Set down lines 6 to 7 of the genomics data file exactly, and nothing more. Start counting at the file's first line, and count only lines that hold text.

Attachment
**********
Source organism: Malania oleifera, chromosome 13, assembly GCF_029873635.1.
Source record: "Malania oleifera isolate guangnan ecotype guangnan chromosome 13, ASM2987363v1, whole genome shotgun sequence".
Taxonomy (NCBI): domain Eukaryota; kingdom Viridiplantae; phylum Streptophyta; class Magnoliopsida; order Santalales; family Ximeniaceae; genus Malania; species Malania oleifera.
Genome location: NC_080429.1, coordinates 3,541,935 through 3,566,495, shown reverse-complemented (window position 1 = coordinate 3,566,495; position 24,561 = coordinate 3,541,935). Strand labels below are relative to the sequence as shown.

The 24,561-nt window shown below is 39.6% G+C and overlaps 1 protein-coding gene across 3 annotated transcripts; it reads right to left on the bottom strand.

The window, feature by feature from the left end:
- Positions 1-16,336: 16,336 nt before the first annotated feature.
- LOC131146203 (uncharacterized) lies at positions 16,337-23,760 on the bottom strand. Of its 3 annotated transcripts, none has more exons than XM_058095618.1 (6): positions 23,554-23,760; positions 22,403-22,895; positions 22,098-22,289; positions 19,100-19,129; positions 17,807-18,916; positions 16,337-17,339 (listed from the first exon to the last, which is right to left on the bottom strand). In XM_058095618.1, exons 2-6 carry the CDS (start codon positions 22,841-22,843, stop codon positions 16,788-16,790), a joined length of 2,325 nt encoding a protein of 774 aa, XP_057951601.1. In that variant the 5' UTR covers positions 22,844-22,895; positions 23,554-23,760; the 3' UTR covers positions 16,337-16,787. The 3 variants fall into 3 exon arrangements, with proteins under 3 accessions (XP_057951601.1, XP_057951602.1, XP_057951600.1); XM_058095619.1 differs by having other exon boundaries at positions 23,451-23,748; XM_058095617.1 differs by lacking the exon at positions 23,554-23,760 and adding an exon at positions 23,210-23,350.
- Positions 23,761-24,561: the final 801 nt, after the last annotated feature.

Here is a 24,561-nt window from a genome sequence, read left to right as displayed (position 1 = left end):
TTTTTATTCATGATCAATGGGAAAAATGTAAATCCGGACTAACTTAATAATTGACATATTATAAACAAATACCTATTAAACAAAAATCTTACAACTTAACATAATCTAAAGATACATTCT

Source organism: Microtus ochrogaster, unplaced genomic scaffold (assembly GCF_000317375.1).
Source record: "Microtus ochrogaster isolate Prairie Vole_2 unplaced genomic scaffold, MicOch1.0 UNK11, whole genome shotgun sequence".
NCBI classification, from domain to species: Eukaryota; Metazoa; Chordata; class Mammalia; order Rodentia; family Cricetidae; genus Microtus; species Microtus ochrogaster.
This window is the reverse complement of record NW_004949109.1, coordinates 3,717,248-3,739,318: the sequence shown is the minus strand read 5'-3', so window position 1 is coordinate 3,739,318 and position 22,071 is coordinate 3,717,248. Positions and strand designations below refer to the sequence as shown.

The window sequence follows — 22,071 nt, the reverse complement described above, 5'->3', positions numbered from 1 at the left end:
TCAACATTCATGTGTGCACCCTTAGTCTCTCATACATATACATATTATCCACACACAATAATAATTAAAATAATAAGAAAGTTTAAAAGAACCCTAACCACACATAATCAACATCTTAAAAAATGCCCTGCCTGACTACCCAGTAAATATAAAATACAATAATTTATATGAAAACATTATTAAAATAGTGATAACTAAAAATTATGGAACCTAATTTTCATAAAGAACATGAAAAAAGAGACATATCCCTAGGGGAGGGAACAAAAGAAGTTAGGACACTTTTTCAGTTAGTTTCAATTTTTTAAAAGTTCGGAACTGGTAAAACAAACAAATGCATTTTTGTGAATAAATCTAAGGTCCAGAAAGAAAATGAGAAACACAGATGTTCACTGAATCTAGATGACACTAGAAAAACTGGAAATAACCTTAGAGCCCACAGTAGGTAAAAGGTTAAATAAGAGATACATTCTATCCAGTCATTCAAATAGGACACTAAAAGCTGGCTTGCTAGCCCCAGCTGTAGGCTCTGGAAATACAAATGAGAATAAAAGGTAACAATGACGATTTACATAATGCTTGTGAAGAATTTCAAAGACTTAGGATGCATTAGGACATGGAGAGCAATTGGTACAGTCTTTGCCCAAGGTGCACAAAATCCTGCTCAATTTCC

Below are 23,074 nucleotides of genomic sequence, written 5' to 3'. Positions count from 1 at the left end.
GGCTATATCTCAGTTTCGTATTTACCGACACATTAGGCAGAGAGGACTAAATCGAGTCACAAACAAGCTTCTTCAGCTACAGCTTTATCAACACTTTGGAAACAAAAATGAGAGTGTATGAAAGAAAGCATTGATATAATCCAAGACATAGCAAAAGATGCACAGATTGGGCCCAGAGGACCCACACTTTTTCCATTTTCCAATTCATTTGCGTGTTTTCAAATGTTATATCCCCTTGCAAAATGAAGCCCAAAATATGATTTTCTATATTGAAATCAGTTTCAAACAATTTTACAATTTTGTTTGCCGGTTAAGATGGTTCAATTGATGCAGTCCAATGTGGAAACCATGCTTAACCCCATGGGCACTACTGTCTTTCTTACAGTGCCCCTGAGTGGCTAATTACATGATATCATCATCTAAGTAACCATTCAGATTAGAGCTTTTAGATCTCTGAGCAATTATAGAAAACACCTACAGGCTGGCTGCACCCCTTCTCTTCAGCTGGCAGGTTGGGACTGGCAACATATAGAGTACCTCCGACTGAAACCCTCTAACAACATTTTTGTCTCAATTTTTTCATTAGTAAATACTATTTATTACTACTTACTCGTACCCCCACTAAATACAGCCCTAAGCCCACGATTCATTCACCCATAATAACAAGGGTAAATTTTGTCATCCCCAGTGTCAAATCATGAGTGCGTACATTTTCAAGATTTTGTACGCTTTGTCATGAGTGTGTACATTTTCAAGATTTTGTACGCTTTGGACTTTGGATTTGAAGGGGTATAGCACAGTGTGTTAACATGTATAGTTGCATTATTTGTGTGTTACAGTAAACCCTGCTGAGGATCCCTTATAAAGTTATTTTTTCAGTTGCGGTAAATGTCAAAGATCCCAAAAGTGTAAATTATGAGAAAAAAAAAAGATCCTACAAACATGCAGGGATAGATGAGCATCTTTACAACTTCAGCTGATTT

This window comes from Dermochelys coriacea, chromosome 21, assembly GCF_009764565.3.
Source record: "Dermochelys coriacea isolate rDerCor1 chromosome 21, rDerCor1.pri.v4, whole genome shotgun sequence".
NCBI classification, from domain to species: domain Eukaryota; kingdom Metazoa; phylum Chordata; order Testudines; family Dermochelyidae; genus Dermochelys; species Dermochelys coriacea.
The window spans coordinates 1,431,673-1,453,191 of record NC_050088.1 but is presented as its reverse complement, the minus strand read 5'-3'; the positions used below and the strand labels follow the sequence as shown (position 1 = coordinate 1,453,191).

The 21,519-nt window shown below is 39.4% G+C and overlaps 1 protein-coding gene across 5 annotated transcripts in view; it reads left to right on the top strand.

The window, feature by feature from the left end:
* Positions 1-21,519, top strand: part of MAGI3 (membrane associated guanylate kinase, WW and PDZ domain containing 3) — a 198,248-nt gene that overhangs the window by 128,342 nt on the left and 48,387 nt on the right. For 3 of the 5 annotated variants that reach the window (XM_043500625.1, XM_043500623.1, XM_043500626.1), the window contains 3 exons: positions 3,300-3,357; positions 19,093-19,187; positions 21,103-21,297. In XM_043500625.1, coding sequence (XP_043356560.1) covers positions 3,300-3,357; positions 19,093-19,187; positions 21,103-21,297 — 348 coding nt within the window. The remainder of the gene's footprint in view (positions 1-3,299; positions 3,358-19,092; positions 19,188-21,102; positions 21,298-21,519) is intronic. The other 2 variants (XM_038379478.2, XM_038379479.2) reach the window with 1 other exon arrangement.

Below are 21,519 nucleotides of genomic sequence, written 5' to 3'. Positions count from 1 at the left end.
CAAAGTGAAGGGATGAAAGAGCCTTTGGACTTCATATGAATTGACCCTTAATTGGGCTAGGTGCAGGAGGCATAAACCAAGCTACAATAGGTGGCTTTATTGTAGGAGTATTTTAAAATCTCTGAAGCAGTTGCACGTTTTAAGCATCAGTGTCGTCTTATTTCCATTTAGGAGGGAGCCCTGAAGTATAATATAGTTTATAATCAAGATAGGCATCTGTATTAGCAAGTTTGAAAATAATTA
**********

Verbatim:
The window, feature by feature from the left end:
- Positions 1-16,336: 16,336 nt before the first annotated feature.